My rating: 3 of 5 stars
Esolen is a favorite author of mine, and while I did enjoy this book, I think it misses the mark: not in content, but in form. His Ten Ways to Destroy the Imagination of your Child is written in the style of the Screwtape, a conceit that is perhaps designed to justify the periodically sarcastic tone of Esolen's thoughts on the subject of the formation of children's minds. Not that such sarcasm is unjustified--certainly not; so much of what he points out as laughably inadequate to the task of initiating young men and women into adulthood hits spot on.
Esolen does a fine job of specifying what exactly we should understand when the word "imagination" is used. It carries a meaning of fantasy or dreaminess that can often dismiss it as something proper only to children or the lazy. But in a more philosophically precise sense, imagination is the faculty by which we conceive images; and in this sense, imagination is active every time we make use of images, which is just another word for sensory input. Words are images. So are smells, textures, and sounds. All of them, mediated by memory and in concert with one another, become what the ancient Greeks recognized as "the doorway to the soul."
If the activity of our mind is mediated by the imagination, its structure and content takes on paramount importance. Reflect for a moment on the symbolism of a beautiful cathedral. Consider the scene: though what’s important is front and center, beauty is on all sides and leads one to a greater appreciation of the central reality of divine worship. Think of the windows. Is there not a subconscious effect exerted by these windows’ artistic beauty? In the process of allowing light to enter, a magnificent work of art is made visible which heightens the experience of the light and what it illuminates. Consider the effect that mundane or even ugly images in those windows would have (not a difficult exercise given the churches in which many of us worship today--a subject on which Esolen has no shortage of words).
I would liken the imagination to the windows of a cathedral. Much like the scenes upon the windows, the contents of the imagination affect the workings of the mind and heart, and ultimately, how we perceive reality, as it streams in through our senses. By taking advantage of the memory and the influence it has upon the imagination, men have the power to adorn the windows of their soul with truth, goodness, and beauty, all of which lead one to a heightened appreciation of the mystical quality of daily life.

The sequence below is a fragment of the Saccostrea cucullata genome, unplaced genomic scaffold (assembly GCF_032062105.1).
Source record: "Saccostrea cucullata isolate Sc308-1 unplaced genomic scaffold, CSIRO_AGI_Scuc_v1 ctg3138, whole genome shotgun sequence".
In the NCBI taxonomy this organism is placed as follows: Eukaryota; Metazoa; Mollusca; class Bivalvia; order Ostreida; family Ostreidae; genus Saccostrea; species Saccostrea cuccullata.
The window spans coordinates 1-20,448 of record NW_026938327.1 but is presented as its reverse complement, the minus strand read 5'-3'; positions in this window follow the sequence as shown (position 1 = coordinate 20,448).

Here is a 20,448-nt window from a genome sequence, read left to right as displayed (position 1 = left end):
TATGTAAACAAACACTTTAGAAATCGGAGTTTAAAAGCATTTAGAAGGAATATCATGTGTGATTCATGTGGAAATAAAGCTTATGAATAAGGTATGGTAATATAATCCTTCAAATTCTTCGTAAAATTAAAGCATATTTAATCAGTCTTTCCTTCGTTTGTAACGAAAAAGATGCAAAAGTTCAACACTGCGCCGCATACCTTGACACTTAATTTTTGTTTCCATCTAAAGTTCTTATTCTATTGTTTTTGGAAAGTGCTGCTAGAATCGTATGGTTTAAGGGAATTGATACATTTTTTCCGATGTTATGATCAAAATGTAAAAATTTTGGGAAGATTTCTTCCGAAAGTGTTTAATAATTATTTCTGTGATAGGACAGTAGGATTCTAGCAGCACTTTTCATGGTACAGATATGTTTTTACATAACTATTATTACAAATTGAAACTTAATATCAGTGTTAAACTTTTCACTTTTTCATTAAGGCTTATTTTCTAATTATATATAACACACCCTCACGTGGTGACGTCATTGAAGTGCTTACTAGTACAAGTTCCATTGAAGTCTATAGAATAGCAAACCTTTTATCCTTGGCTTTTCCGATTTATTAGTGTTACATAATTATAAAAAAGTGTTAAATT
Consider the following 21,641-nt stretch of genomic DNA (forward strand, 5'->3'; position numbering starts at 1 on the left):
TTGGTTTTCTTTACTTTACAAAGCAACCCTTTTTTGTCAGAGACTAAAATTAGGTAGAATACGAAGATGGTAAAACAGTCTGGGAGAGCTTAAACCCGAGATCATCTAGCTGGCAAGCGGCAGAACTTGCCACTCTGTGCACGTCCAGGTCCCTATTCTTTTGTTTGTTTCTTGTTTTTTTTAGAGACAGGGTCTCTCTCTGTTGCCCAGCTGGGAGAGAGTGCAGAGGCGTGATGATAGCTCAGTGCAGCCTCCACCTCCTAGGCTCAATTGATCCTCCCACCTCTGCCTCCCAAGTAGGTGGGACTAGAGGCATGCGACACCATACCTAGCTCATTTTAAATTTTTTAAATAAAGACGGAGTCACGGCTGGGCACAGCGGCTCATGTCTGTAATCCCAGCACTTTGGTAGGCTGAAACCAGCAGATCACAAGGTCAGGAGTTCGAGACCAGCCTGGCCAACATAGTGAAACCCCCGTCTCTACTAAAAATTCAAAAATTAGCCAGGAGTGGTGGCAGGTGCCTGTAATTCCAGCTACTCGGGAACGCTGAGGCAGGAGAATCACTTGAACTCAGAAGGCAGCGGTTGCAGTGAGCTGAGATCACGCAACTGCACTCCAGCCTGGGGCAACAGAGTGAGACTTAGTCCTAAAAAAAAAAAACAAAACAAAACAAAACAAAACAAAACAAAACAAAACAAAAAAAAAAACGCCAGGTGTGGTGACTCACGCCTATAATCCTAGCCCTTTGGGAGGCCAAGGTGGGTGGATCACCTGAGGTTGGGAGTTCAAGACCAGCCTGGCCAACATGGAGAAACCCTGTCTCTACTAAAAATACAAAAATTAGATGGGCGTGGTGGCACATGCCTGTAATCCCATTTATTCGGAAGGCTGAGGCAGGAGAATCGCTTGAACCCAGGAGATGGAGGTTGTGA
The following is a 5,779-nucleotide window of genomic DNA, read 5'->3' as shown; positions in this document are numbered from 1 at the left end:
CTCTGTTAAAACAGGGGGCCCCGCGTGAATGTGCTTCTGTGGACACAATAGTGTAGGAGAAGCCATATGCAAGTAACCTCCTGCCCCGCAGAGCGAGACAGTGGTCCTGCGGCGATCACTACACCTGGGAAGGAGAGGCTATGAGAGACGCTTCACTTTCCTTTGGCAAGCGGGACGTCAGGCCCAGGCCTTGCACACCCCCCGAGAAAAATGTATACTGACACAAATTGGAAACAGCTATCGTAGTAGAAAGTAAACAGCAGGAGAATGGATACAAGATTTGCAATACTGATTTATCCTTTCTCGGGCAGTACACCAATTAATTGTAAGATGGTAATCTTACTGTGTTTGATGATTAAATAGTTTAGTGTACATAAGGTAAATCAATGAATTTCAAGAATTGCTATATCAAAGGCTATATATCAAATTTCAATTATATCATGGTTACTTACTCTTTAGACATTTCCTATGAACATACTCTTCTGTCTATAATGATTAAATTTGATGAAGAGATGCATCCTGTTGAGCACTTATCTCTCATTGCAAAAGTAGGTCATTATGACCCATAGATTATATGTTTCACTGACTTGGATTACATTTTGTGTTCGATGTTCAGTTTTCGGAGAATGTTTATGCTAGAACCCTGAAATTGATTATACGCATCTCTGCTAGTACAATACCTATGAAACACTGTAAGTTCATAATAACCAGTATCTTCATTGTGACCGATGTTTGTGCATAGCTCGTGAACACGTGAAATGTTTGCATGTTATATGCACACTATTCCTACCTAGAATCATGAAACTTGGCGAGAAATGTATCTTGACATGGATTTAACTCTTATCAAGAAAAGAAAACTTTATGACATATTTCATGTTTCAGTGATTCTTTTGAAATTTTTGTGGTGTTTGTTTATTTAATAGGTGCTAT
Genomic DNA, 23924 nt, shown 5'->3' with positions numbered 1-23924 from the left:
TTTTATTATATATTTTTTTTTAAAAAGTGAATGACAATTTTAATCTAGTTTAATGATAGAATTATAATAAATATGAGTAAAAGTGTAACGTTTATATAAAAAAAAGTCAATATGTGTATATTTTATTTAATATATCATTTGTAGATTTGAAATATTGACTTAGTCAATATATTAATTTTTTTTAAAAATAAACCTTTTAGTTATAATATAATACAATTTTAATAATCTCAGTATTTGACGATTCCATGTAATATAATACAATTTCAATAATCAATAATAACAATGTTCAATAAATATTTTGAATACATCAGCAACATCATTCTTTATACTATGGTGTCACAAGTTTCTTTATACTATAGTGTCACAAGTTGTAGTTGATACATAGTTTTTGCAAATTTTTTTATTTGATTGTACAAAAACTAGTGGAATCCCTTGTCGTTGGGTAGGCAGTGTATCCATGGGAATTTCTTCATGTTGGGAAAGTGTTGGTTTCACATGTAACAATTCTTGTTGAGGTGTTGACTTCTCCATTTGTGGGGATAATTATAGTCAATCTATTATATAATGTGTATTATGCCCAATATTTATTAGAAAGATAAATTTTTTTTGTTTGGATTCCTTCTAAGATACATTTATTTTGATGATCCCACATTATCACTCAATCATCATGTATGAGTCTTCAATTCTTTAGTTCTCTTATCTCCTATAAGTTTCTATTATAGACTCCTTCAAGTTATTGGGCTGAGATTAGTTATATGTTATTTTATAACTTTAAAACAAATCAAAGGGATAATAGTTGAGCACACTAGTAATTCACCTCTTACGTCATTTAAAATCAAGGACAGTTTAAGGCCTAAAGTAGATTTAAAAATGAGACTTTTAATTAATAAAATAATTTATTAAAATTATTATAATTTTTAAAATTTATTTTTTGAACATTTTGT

We sniff at memorization, as hardly worth the name of study. That is wise of us. For the most imaginative people in the history of the world thought otherwise. "Zeus became enamored with fair-haired Memory," sings the ancient Greek poet Hesiod, "and she produced the nine Muses with their golden diadems, who enjoy festivities and the delights of song." The great epic poets invoked the Muses not to stir in them something supposedly "original," which usually is merely self-centered and peculiar, but to give them the twin gifts of memory and prophecy. "They breathed into me their divine voice," says Hesiod, "that I might tell of things to come and of things past, and ordered me to sing of the race of the blessed gods who live forever, and always to place the Muses themselves both at the beginning and at the end of my song."
A few points that stood out for me include the section on "piety of place." Being a Kansas resident, I do realize that my state is everyone's favorite fly-over state to hate. Yet I was encouraged by Esolen's insistence that attachment to place, a particular place, is constitutive of thought and imagination. Drawing from the work of Shakespeare and Flannery O'Connor, it's clear that the enemies of imagination find a great enemy in a love for a place and a country:
We see here the products of easy cynicism. Learn to despise the place where you were born, its old customs, its glories and its shame. Then stick your head in a comic book. That done, you will be triple-armored against the threat of a real thought, or the call of the transcendent. Some people have no worlds for God to pierce through.
I also enjoyed his perspective on food, and the hunting by which one may acquire it:
Deer hunting was a popular pastime in the rural Pennsylvania where I grew up. People who know nothing about the subject suppose it is for beer-drinking men who want to show off their prowess. Encourage that bigotry in your children.
Do not let on that you know that hunting requires actual knowledge of anything, which a young person must learn from someone who is proficient. You have to know how to clean and take care of a rifle; what the difference between one gauge and the other is; what "trajectory" means. You have to coordinate your efforts with those of your fellow hunters, sometimes flushing the game, sometimes waiting, with numb fingers and aching knees, for the quarry to come. You are, at best, pitting your skill and your strategy against the animals, appreciating their strange ways, and not at all taking them for granted as creatures of strength and speed and keen instinct.
Many of the points he makes are grounded in his own experience of growing up in Pennsylvania, and so there is a decidedly autobiographical thread that runs throughout his catalog of imagination-slaying practices. My own opinion is that he should have stuck with autobiography--and the sarcasm would have come across as curmudgeonly and in earnest rather than being forced to carry the weight of a publisher's desire for an "angle."
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